* If you do not use buttermilk, the total yield of fresh ricotta may be somewhat less.

Per 2-ounce serving: 174 calories, 10 g protein, 16 g carbohydrates, 9 g fat, 5 g saturated fat, 37 mg cholesterol, 194 mg sodium, 0 g dietary fiber, 1 g sugar

Baked Stuffed Ricotta (Ricotta Farcita al Forno)
8 side-dish servings

This baked dish isn’t really "stuffed" ricotta, but rather a mixture of ricotta and sauteed savory ingredients baked together. Serve it for brunch, as a main dish for supper or as an accompaniment to grilled chicken or chops.

3 tablespoons extra-virgin olive oil, plus more for greasing the baking dish
1 pound button or cremini mushrooms, cleaned, trimmed and cut into thin slices
1/2 teaspoon salt
Freshly ground black pepper
4 ounces baby spinach leaves
2 pounds (1 batch) homemade ricotta (see recipe above)
1 ounce prosciutto, cut into very thin strips (julienne)
1 cup freshly grated Parmigiano-Reggiano cheese
2 large eggs, lightly beaten (optional)

Preheat the oven to 350 degrees. Use a little of the oil to grease a medium (8-inch-square) baking dish.

Warm the 3 tablespoons of oil in a large skillet over medium heat. Add the mushrooms and stir to coat evenly, then sprinkle with the salt and a generous grinding of pepper.
Cook for about 10 minutes, stirring occasionally, until the mushrooms have released their liquid and that liquid evaporates. Then cook for 5 to 10 minutes, stirring once or twice, until the mushrooms are lightly browned.

Add the spinach by the handful and cook for about 5 minutes, until it has completely wilted and is tender. Transfer the vegetable mixture to a large mixing bowl; let cool for 10 minutes.

Add the ricotta, prosciutto and Parmigiano-Reggiano cheese to the cooled mixture, then the eggs, if using; mix well. Spoon the mixture into the prepared baking dish and use your fingers or a spatula to pack it down.

Bake for 45 to 60 minutes, until golden brown. (If using eggs, the baked ricotta will puff up in the oven. The eggless version will not.)

Let cool for 10 minutes before cutting and serving.

Per serving (without eggs): 474 calories, 28 g protein, 35 g carbohydrates, 26 g fat, 14 g saturated fat, 88 mg cholesterol, 847 mg sodium, 1g dietary fiber, 33 g sugar

By The Food Section  |  July 21, 2009; 7:00 AM ET
Categories:  Recipes , Say Cheese  | Tags: Domenica Marchetti, cheese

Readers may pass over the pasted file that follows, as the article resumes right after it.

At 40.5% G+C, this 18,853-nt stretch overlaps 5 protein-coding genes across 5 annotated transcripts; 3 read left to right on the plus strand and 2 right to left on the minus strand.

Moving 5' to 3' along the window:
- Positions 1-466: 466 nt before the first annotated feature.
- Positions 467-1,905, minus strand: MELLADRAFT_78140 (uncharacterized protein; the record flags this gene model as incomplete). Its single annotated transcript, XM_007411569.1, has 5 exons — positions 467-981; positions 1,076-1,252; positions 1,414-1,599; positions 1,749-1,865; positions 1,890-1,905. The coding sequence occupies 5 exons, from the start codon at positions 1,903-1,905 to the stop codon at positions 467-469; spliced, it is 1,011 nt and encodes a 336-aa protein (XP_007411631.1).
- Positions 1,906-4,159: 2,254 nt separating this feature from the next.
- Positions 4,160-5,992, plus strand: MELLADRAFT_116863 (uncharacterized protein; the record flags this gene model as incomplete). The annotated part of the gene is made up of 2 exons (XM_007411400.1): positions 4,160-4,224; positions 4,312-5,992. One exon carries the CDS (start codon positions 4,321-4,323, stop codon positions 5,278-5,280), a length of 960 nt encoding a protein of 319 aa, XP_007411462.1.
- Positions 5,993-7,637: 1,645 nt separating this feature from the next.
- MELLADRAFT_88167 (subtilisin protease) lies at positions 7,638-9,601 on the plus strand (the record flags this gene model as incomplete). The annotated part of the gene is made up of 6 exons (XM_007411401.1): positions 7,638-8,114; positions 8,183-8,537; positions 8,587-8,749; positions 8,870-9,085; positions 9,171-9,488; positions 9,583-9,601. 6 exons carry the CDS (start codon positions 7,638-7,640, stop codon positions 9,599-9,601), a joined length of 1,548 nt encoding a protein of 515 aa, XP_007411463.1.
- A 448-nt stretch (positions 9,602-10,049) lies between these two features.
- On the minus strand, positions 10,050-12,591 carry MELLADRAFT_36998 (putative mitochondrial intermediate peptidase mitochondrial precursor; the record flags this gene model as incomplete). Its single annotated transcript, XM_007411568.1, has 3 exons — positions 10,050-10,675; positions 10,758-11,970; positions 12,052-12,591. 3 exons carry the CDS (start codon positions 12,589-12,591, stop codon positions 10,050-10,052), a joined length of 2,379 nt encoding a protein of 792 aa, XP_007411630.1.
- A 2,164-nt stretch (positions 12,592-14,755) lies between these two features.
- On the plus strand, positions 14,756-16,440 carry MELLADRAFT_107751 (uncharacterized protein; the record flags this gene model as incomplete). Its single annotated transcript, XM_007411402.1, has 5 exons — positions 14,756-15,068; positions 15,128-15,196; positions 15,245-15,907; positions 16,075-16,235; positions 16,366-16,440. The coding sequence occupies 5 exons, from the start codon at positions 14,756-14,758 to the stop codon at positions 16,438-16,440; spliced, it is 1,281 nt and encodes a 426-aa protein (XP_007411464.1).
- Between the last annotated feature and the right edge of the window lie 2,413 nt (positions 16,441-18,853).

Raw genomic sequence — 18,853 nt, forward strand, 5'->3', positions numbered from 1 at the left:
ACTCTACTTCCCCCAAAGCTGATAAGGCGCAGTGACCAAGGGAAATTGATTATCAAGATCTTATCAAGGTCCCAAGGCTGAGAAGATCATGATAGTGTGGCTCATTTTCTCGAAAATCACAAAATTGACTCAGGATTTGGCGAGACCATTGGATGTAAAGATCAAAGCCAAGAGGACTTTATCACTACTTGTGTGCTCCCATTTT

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Comments

The variation I read involved heating whole milk with plain yogurt with active cultures and then add acid (lemon juice). 1 cup of yogurt per 1/2 gallon of milk. I forget the exact amount of lemon juice (it was a recipe from the Moosewood folks).

Incidentally, the recipe you mention is also a good way to make paneer cheese. You just need to squeeze all of the liquid out. It helps to put a heavy weight on top of the forming cheese.

BB

Posted by: FairlingtonBlade | July 21, 2009 9:31 AM | Report abuse

or proportion for those who don't want to make such a large batch as the one provided in the article:
1 quart whole milk
1 cup buttermilk

I myself like to use 1 cup of half & half or cream for extra "creaminess" in the cheese. I then add a few more tablespoons of buttermilk to help coagulate better.

The leftover whey I use for soup, pizza, bread and for lacto-fermentation of sauerkraut and other pickles.

Sylvie Rowand
http://www.laughingduckgardens.com/ldblog.php/

Posted by: rowandk | July 21, 2009 10:08 AM | Report abuse

Thanks for posting. One of the great things about homemade ricotta is the adaptability and versatility of the recipe. I haven't tried the variation made with yogurt but it sounds like a good alternative.

Sylvie, I like the idea of adding a little half-and-half (or maybe even a little light cream) to enhance the richness. And I'm glad you mention a use for the whey. Right after I threw mine down the drain I realized I should have saved it to boil potatoes, as I was about to make a potato salad.

Posted by: Domenica1 | July 21, 2009 12:33 PM | Report abuse

This is very similar to the way of making paneer (Indian cheese). The acidity is gained from lemon juice or vinegar. Would you say that paneer is ricotta cheese? Interesting post.

Posted by: k1omal | July 21, 2009 12:37 PM | Report abuse

k1omal: Perhaps in this homemade version ricotta and paneer are similar. True ricotta, made from the whey that is left over from making other cheeses, would be different.

Posted by: Domenica1 | July 21, 2009 1:00 PM | Report abuse

Just checked the proportions (and made a batch). Half a gallon of milk, one cup yogurt, 1/2 cup of lemon juice.

BB

Posted by: FairlingtonBlade | July 21, 2009 3:44 PM | Report abuse

I make wonderful homemade yoghurt with 1% milk, yoghurt culture, and nonfat dry milk--just did a new batch last night. And I always save my whey for making bread or as a treat for my dog. If I were to save enough to "recook" for making true ricotta, how would I do that? Can you point to some recipes?
What does boiling potatoes in whey do? Any other uses for whey you can suggest? Thanks!

Posted by: mrmcquoid | July 23, 2009 9:32 AM | Report abuse

I have not made true ricotta from leftover whey, but I have found a web site that explains how to do it, with illustrations: http://biology.clc.uc.edu/fankhauser/Cheese/Ricotta/ricotta_00.htm

Hope that helps. As for boiling potatoes in whey, it just struck me as a good idea, as I was about to make potato salad--however, the idea struck me a few seconds too late; I had just poured the whey down the drain when I thought of it. I imagine leftover whey could be used as part of a soup base. You could also use it to cook pasta or beans and other legumes.

Posted by: Domenica1 | July 24, 2009 2:24 PM | Report abuse

The comments to this entry are closed.